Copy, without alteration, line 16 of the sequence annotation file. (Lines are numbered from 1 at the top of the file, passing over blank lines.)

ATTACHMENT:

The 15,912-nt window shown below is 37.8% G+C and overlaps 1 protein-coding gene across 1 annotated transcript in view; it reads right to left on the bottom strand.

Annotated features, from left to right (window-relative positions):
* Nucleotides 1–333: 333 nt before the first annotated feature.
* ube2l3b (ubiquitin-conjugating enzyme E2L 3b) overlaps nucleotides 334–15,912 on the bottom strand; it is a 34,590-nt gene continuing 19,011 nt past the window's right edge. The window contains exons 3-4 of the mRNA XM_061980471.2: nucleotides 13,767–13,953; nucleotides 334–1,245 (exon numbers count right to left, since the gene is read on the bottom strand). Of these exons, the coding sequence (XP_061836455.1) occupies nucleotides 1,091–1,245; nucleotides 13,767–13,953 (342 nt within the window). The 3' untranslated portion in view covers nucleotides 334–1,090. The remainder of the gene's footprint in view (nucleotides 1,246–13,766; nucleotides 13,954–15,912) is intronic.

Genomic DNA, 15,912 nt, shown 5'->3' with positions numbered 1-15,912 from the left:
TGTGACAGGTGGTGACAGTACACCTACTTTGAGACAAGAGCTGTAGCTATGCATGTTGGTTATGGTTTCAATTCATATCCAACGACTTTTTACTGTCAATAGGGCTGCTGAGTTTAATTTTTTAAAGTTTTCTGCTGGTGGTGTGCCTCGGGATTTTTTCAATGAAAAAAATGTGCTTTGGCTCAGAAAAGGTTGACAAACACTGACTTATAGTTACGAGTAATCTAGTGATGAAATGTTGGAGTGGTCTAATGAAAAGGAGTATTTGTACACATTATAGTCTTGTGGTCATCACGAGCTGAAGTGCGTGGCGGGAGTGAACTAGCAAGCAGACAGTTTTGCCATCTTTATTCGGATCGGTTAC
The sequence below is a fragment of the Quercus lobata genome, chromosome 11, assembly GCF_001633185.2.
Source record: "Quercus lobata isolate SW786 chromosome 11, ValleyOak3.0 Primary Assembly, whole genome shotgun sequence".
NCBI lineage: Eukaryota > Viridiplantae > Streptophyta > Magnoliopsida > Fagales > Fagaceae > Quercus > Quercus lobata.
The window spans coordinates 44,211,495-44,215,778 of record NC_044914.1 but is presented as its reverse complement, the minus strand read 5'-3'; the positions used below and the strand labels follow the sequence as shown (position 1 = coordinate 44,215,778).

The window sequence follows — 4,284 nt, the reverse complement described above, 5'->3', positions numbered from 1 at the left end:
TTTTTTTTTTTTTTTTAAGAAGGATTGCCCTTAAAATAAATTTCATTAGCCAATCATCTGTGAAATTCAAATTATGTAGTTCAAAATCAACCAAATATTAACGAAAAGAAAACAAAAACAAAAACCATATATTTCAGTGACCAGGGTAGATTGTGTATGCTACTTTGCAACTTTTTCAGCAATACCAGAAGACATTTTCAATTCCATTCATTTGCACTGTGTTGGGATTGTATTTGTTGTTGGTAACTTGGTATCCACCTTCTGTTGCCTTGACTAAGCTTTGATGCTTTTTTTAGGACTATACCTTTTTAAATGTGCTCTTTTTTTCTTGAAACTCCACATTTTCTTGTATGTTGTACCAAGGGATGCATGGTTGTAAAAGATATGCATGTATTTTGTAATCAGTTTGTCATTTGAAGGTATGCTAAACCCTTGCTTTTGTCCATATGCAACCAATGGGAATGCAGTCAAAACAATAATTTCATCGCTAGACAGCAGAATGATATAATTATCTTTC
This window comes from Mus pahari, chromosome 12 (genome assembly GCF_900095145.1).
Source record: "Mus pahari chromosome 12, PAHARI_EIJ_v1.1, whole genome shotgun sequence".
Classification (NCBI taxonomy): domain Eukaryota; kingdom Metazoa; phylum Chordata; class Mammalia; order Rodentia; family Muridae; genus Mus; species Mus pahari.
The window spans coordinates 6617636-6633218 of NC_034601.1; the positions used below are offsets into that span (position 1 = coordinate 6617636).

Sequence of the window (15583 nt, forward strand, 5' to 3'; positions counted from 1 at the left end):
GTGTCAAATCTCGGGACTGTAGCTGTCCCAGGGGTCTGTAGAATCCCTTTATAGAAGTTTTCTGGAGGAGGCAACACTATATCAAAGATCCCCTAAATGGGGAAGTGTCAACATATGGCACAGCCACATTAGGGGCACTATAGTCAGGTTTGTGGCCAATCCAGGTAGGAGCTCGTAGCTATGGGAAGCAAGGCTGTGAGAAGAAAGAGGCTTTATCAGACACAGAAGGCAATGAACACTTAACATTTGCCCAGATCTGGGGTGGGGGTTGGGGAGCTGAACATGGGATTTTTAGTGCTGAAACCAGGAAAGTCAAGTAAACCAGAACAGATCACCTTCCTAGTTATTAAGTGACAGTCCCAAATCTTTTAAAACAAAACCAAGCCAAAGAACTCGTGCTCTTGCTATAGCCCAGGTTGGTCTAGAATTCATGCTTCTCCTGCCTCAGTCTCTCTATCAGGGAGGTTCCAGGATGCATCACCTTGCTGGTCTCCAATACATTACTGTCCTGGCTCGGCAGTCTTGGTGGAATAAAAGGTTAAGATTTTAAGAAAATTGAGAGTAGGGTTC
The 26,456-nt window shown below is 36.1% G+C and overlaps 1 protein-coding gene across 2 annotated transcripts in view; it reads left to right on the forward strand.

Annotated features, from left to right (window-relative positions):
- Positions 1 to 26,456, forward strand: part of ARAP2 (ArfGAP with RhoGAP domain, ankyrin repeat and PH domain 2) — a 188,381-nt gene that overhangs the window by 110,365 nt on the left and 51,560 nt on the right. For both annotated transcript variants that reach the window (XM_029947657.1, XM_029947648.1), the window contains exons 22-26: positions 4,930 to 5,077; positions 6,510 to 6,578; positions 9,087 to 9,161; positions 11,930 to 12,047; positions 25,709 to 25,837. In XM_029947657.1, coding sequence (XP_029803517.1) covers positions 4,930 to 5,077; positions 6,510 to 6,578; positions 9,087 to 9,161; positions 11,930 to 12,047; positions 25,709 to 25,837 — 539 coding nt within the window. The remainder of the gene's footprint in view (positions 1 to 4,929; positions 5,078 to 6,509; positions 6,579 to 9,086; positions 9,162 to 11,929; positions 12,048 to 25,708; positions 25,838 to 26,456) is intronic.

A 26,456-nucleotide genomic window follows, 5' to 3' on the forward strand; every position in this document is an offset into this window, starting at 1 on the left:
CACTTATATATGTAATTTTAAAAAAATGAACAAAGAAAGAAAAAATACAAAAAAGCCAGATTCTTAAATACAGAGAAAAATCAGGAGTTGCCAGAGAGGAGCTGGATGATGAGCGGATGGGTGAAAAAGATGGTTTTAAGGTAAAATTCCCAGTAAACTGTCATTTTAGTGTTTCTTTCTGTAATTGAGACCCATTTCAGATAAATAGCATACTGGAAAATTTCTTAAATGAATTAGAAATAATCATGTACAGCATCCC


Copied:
The window spans coordinates 6617636-6633218 of NC_034601.1; the positions used below are offsets into that span (position 1 = coordinate 6617636).